Merck Manual

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Overview of Infertility

By

Robert W. Rebar

, MD, Western Michigan University Homer Stryker M.D. School of Medicine

Last full review/revision Jan 2019| Content last modified Jan 2019
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NOTE: This is the Professional Version. CONSUMERS: Click here for the Consumer Version

Infertility is usually defined as inability of a couple to conceive after 1 yr of unprotected intercourse.

Infertility is defined as a disease by the WHO.

Frequent, unprotected intercourse results in conception for 50% of couples within 3 mo, for 75% within 6 mo, and for 90% within 1 yr.

Infertility can be caused by the following:

Inability to conceive often leads to feelings of frustration, anger, guilt, resentment, and inadequacy.

Couples wishing to conceive are encouraged to have frequent intercourse when conception is most likely—during the 6 days, and particularly the 3 days, before ovulation. Ovulation is most likely to occur about 14 days before the onset of the next menstrual period.

Measuring morning basal body temperature (BBT) daily can help determine when ovulation is occurring in women with regular menstrual cycles. A decrease suggests impending ovulation; an increase of 0.5° C suggests ovulation has just occurred. However, commercially available luteinizing hormone (LH) prediction test kits, which identify the midcycle LH surge, are probably the best way for women to determine when ovulation occurs and are less disruptive than measuring BBT. BBT can be useful if women cannot afford or do not have access to LH prediction kits. There is no evidence that any test determining when ovulation occurs improves the likelihood of pregnancy in couples having regular intercourse.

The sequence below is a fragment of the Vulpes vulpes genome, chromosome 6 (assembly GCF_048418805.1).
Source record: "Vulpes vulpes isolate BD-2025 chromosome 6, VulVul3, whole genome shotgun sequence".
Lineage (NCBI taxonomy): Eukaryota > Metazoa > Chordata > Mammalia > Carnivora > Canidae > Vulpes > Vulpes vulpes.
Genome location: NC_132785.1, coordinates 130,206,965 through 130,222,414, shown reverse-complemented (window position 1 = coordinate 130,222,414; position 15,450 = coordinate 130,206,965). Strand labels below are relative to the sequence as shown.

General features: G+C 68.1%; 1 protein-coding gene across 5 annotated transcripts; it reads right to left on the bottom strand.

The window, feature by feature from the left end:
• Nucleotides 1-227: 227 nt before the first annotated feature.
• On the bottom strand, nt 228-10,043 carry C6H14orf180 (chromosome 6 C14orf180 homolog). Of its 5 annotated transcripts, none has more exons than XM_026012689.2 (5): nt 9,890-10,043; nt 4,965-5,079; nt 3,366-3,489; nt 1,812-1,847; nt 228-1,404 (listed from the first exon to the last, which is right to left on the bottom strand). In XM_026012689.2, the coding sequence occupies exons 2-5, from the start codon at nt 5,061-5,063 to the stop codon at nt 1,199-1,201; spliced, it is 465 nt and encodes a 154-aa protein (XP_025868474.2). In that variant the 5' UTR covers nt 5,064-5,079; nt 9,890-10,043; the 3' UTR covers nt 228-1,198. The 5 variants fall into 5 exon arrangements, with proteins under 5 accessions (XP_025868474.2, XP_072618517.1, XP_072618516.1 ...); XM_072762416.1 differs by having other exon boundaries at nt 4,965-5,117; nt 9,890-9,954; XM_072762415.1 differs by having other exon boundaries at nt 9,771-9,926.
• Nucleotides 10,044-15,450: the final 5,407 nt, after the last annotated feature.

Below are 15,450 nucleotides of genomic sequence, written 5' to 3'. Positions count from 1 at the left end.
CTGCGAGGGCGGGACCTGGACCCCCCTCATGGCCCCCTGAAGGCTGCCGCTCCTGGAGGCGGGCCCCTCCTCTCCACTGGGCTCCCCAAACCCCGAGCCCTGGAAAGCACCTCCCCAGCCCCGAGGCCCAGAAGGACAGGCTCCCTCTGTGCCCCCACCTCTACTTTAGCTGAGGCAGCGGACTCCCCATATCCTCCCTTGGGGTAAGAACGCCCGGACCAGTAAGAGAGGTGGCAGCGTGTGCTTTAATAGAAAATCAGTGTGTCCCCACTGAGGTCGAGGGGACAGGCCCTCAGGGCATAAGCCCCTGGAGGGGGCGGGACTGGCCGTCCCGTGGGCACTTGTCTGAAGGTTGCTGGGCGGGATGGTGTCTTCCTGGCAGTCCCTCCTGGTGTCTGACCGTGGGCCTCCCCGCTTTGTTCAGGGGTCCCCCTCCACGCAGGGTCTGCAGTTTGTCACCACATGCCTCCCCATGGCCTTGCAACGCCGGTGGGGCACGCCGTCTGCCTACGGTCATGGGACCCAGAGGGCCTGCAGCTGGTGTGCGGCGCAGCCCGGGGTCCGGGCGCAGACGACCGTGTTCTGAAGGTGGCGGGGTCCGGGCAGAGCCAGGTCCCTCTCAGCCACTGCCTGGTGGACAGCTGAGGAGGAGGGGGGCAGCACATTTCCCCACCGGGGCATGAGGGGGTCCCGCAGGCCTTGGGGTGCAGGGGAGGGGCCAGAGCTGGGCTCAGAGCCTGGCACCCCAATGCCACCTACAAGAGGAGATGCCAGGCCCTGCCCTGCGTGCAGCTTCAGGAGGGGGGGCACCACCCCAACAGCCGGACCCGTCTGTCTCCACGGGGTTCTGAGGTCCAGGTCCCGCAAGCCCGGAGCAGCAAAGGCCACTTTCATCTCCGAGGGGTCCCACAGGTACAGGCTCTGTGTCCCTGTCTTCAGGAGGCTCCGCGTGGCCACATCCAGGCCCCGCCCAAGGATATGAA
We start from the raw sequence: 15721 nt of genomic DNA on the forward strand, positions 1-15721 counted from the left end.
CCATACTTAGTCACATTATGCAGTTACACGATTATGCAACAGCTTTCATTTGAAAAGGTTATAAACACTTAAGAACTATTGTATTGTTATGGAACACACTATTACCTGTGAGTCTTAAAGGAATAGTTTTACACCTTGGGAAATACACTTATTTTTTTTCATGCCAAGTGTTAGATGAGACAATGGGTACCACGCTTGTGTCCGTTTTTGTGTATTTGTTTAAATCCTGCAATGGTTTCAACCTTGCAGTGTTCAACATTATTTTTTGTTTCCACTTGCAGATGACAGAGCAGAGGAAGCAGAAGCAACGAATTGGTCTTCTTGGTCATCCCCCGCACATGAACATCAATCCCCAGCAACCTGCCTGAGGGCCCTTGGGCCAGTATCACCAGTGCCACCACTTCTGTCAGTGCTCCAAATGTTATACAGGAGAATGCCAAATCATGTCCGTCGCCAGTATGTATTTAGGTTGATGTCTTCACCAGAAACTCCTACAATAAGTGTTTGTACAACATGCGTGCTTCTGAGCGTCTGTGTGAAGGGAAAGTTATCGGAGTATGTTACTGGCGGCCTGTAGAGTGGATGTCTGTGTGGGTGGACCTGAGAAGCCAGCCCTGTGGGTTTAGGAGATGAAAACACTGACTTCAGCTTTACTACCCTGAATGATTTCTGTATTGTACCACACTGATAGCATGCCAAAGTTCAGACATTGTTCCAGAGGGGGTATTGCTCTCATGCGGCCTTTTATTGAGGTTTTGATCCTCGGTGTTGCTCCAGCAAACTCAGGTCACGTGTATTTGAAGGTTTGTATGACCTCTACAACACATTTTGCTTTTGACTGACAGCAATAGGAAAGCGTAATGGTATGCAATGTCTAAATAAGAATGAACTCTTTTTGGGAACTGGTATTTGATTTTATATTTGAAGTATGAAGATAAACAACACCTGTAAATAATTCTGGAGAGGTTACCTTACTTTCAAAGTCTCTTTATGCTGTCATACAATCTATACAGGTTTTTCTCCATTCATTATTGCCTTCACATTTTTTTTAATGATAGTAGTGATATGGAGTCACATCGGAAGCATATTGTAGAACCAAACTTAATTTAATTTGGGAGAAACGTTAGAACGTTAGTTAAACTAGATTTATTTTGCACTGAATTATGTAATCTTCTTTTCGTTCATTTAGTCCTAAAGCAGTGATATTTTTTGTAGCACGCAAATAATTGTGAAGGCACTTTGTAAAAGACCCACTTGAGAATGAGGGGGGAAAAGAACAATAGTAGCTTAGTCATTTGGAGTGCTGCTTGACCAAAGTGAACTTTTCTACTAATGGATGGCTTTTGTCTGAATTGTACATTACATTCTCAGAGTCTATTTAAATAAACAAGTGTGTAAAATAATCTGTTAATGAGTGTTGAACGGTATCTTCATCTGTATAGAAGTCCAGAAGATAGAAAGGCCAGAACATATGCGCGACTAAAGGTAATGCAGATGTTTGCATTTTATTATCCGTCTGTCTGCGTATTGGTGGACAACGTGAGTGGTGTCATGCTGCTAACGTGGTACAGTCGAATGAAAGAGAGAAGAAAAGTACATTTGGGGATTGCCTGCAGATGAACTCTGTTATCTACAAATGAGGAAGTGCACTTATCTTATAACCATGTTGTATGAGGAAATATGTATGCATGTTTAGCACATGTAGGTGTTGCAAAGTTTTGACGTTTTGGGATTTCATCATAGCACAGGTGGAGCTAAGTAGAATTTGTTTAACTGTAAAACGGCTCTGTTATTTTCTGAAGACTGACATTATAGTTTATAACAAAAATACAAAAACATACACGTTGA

Excessive use of caffeine and tobacco, which can impair fertility, is discouraged.

If these measures do not result in pregnancy after ≥ 1 yr, both partners are evaluated. Evaluation begins with history, examination, and counseling. Men are evaluated for sperm disorders, and women are evaluated for ovulatory and tubal dysfunction and pelvic lesions.

Evaluation is done sooner than 1 yr if

  • The woman is > 35.

  • The woman is know to have a decreased ovarian reserve (eg, because she has only one ovary).

  • The woman has infrequent menses.

  • The woman has a known abnormality of the uterus, fallopian tubes, or ovaries.

  • The man is known to be subfertile or is at risk of subfertility.

Evidence that men > 45 are less fertile than younger men, regardless of their female partner's age is increasing.

Support groups for couples (eg, Path2Parenthood, RESOLVE) may help. A clinician should discuss adoption if the likelihood of conceiving is low (usually confirmed after 3 yr of infertility, even in women < 35, or after 2 yr of treatment).

More Information

Click here for Patient Education
NOTE: This is the Professional Version. CONSUMERS: Click here for the Consumer Version
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